4 December 2012 Laser-induced gas plasma etching of fused silica under ambient conditions
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Abstract
Laser machining of optics to mitigate surface defects has greatly enhanced the ability to process large optics such as those found in fusion-class lasers. Recently, the use of assist reactive gases has shown promise in enhancing manifold etching rates relative to ambient conditions for CW-laser exposures. However, these methods still require significant heating of the substrate that induce residual stress, redeposit coverage, material flow, and compromise the final surface finish and damage threshold. While very reactive fluorinated gases are capable to reduce treatment temperatures even further, they are also inherently toxic and not readily transferable to large processing facilities. In this report, we look at whether a short-lived gas plasma could provide the safe and effective etchant sought, while still reducing the thermal load on the surface. We test this approach using a YAG laserinduced gas plasma to act as a source of the etchant for fused silica, a common optical material. The configuration and orientation of the beam and optical apparatus with respect to the surface was critical in preventing surface damage while etching the surface. Results with N2 and air gas plasmas are shown, along with a description of the various experimental implementations attempted.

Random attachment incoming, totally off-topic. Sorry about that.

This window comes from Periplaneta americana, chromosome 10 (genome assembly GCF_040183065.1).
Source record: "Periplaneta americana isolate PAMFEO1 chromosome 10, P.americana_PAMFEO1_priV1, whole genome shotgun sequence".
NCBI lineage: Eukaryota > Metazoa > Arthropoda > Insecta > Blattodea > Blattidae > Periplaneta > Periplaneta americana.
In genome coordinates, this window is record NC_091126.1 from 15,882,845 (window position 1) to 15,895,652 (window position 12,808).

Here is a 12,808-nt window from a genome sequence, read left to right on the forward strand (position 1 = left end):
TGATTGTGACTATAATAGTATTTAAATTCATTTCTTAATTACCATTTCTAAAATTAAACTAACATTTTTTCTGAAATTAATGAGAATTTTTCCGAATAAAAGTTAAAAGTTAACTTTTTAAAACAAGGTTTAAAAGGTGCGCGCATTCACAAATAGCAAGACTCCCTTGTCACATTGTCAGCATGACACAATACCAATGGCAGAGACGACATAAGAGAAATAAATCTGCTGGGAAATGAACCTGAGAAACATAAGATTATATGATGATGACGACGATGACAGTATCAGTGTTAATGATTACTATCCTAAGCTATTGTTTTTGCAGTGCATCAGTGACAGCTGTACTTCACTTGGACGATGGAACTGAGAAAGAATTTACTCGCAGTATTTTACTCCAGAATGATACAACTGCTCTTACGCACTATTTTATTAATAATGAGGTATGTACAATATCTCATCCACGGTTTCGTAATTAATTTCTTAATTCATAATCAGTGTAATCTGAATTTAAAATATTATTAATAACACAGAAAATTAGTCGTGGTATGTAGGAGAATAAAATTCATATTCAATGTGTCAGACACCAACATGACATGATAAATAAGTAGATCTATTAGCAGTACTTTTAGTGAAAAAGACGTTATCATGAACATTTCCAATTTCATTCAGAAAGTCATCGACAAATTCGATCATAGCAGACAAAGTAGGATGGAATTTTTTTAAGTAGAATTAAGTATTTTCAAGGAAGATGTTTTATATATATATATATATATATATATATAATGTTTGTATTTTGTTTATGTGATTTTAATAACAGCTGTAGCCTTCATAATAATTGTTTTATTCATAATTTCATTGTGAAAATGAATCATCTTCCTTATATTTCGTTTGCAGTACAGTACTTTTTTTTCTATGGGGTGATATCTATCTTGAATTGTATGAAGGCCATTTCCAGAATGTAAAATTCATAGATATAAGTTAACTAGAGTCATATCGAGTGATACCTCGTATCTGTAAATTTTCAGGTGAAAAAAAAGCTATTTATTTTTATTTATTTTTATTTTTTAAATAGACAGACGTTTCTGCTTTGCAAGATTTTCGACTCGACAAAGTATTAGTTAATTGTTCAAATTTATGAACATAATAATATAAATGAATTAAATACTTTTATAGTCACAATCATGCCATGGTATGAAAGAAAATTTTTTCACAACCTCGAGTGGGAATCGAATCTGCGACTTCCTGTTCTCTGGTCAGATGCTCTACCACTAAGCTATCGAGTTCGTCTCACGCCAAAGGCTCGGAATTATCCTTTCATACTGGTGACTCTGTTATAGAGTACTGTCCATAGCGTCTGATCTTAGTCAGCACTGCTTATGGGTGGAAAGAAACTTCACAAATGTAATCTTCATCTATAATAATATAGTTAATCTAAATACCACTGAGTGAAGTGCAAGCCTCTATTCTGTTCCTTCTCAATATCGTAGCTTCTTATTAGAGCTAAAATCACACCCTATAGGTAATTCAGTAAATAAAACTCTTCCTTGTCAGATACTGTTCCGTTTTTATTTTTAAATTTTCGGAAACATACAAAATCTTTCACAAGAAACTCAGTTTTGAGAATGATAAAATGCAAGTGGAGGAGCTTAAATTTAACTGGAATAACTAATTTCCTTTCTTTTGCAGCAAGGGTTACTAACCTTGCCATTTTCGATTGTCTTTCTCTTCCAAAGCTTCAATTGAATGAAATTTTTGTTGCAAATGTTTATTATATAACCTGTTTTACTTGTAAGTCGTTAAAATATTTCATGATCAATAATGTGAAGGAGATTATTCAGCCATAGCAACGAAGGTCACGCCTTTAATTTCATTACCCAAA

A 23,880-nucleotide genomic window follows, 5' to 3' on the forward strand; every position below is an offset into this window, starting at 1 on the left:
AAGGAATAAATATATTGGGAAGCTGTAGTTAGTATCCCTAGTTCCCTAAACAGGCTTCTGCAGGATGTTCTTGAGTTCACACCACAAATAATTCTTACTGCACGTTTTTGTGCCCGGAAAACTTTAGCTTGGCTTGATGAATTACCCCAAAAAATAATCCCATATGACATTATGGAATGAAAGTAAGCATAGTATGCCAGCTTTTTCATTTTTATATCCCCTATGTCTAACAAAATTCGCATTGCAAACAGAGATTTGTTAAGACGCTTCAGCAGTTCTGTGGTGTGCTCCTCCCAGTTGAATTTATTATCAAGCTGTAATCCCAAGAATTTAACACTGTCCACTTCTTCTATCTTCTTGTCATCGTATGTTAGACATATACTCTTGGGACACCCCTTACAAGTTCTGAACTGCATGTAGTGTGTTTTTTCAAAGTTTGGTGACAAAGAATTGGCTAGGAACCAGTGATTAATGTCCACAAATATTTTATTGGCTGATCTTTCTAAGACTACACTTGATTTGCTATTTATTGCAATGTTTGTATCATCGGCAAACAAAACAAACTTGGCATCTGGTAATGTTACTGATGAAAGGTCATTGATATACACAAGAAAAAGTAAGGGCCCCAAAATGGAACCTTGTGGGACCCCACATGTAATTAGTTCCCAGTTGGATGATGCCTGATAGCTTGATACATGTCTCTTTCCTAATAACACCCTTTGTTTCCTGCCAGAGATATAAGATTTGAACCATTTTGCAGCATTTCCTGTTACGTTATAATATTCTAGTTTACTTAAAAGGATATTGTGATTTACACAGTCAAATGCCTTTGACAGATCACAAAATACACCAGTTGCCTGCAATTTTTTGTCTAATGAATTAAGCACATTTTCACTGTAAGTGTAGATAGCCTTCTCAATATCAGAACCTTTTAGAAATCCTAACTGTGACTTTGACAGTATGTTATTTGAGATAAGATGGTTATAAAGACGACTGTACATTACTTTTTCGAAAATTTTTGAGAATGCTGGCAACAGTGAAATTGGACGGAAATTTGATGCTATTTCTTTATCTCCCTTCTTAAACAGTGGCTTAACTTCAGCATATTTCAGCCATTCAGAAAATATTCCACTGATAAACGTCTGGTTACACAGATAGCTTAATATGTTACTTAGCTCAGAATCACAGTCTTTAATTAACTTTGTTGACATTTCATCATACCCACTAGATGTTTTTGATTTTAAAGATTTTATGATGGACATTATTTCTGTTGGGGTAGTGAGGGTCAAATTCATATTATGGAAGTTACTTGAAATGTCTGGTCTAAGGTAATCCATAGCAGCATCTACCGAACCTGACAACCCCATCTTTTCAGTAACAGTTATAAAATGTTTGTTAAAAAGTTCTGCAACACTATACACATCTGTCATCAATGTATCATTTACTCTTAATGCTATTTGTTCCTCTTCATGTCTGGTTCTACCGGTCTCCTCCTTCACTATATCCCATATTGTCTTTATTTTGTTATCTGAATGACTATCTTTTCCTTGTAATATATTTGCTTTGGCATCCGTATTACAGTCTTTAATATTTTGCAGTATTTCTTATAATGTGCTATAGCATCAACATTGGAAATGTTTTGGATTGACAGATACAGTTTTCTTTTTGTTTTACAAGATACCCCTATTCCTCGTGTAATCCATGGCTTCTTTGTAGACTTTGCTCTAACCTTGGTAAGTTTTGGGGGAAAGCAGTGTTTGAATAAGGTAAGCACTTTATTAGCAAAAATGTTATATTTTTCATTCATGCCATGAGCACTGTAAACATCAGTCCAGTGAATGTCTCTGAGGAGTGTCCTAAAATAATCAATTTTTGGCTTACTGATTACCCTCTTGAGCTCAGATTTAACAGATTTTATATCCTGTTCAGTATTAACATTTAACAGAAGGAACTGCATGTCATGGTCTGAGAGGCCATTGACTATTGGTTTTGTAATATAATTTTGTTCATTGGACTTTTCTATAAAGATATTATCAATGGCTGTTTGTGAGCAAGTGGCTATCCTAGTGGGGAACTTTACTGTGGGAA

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Selim Elhadj, Gabe Guss, Manyalibo J. Matthews, Isaac Bass, "Laser-induced gas plasma etching of fused silica under ambient conditions", Proc. SPIE 8530, Laser-Induced Damage in Optical Materials: 2012, 853022 (4 December 2012); doi: 10.1117/12.979814; https://doi.org/10.1117/12.979814
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